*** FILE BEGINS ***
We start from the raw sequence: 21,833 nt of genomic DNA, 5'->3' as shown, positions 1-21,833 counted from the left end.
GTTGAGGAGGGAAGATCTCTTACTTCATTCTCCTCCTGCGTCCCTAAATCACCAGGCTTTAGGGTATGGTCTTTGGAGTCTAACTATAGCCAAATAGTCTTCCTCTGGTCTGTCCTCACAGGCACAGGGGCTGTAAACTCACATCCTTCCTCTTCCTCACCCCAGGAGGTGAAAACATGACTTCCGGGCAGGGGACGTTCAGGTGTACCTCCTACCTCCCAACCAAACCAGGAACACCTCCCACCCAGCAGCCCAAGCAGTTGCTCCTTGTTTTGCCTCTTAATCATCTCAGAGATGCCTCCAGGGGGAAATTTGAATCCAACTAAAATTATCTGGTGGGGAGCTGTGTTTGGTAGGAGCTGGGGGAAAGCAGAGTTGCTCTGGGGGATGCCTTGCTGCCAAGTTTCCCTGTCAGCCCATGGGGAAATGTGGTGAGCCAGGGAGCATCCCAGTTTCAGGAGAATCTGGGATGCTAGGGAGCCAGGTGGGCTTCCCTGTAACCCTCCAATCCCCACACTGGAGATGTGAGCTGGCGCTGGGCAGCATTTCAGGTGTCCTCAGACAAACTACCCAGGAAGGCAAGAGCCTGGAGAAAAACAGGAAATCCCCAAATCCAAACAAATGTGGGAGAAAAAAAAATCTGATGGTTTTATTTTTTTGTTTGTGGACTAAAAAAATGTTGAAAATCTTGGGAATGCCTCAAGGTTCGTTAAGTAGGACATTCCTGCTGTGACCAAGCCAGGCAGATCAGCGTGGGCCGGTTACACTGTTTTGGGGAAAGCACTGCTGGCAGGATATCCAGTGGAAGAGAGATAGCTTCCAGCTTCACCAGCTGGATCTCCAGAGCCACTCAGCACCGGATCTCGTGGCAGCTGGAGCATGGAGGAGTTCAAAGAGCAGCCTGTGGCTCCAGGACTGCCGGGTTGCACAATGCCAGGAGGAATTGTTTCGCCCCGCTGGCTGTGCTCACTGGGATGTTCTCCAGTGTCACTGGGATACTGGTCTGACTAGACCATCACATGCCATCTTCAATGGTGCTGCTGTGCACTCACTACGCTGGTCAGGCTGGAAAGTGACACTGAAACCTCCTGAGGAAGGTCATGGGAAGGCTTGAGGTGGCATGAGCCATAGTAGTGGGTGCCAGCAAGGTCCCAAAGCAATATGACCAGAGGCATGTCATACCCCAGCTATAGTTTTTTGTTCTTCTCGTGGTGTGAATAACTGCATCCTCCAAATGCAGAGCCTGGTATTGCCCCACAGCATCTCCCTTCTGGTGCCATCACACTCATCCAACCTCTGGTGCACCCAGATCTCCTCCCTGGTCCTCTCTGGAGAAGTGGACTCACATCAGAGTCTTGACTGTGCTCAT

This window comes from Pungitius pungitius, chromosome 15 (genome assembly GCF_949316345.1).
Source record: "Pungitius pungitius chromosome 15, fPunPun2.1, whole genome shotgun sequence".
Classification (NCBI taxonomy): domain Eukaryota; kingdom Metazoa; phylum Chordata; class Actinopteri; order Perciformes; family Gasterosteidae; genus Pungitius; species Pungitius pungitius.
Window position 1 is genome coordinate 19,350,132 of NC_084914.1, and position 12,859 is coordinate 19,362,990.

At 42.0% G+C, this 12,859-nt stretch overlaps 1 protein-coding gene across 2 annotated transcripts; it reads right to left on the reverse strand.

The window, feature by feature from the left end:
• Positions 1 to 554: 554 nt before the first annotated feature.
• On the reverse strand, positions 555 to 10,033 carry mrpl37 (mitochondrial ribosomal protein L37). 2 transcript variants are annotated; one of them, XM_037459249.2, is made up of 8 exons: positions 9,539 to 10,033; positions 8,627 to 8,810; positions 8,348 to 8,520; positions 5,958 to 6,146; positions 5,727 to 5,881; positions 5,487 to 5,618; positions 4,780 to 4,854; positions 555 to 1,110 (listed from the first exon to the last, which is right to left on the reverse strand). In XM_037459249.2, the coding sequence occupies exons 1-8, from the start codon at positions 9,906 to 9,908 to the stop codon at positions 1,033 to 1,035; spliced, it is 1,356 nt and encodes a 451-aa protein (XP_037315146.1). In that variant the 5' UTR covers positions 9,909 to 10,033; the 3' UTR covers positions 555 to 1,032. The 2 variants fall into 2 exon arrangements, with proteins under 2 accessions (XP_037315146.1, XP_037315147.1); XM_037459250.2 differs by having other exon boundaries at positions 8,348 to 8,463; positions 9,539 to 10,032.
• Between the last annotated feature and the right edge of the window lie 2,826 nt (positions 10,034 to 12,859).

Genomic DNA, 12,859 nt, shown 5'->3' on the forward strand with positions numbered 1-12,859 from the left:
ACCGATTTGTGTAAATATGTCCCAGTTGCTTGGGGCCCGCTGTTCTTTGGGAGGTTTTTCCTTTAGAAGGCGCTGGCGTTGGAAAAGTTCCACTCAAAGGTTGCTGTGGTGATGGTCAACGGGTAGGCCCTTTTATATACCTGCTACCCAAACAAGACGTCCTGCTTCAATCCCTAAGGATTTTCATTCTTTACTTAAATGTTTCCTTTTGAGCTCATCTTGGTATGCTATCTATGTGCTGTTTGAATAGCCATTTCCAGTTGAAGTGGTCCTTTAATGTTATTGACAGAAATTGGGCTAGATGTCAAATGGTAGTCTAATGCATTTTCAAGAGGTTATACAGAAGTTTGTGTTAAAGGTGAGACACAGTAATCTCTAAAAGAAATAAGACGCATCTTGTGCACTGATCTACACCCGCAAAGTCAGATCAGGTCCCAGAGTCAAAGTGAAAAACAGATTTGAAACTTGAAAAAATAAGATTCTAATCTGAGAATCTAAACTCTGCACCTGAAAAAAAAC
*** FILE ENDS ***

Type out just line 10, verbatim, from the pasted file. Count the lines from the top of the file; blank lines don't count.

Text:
• On the reverse strand, positions 555 to 10,033 carry mrpl37 (mitochondrial ribosomal protein L37). 2 transcript variants are annotated; one of them, XM_037459249.2, is made up of 8 exons: positions 9,539 to 10,033; positions 8,627 to 8,810; positions 8,348 to 8,520; positions 5,958 to 6,146; positions 5,727 to 5,881; positions 5,487 to 5,618; positions 4,780 to 4,854; positions 555 to 1,110 (listed from the first exon to the last, which is right to left on the reverse strand). In XM_037459249.2, the coding sequence occupies exons 1-8, from the start codon at positions 9,906 to 9,908 to the stop codon at positions 1,033 to 1,035; spliced, it is 1,356 nt and encodes a 451-aa protein (XP_037315146.1). In that variant the 5' UTR covers positions 9,909 to 10,033; the 3' UTR covers positions 555 to 1,032. The 2 variants fall into 2 exon arrangements, with proteins under 2 accessions (XP_037315146.1, XP_037315147.1); XM_037459250.2 differs by having other exon boundaries at positions 8,348 to 8,463; positions 9,539 to 10,032.